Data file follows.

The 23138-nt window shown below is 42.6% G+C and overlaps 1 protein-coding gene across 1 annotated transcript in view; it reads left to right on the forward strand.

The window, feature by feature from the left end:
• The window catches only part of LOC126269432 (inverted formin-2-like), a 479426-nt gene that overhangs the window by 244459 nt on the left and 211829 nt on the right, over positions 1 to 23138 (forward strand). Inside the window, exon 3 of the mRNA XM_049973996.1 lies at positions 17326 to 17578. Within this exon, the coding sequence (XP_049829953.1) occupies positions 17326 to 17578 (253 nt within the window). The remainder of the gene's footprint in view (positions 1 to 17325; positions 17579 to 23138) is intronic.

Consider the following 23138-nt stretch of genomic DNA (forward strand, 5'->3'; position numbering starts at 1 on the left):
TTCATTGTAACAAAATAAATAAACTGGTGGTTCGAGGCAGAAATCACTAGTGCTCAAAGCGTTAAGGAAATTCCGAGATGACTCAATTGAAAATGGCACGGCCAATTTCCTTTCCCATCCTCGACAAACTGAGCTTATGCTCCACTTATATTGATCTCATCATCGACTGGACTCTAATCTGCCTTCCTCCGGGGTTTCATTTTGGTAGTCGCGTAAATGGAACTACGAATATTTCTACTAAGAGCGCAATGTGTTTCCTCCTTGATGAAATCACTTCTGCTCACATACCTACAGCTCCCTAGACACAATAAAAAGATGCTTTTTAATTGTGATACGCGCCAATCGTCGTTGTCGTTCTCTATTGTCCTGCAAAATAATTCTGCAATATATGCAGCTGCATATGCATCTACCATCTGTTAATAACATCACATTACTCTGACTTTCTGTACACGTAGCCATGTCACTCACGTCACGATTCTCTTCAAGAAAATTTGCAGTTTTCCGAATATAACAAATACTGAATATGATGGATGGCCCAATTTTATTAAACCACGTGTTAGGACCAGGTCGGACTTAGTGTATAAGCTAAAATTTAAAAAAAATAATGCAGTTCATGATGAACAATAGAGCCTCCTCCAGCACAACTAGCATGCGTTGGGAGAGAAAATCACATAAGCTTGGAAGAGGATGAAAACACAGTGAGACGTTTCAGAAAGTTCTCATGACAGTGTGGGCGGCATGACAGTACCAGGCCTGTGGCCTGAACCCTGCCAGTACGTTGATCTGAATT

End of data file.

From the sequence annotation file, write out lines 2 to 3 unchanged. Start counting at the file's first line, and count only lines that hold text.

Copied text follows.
The window, feature by feature from the left end:
• The window catches only part of LOC126269432 (inverted formin-2-like), a 479426-nt gene that overhangs the window by 244459 nt on the left and 211829 nt on the right, over positions 1 to 23138 (forward strand). Inside the window, exon 3 of the mRNA XM_049973996.1 lies at positions 17326 to 17578. Within this exon, the coding sequence (XP_049829953.1) occupies positions 17326 to 17578 (253 nt within the window). The remainder of the gene's footprint in view (positions 1 to 17325; positions 17579 to 23138) is intronic.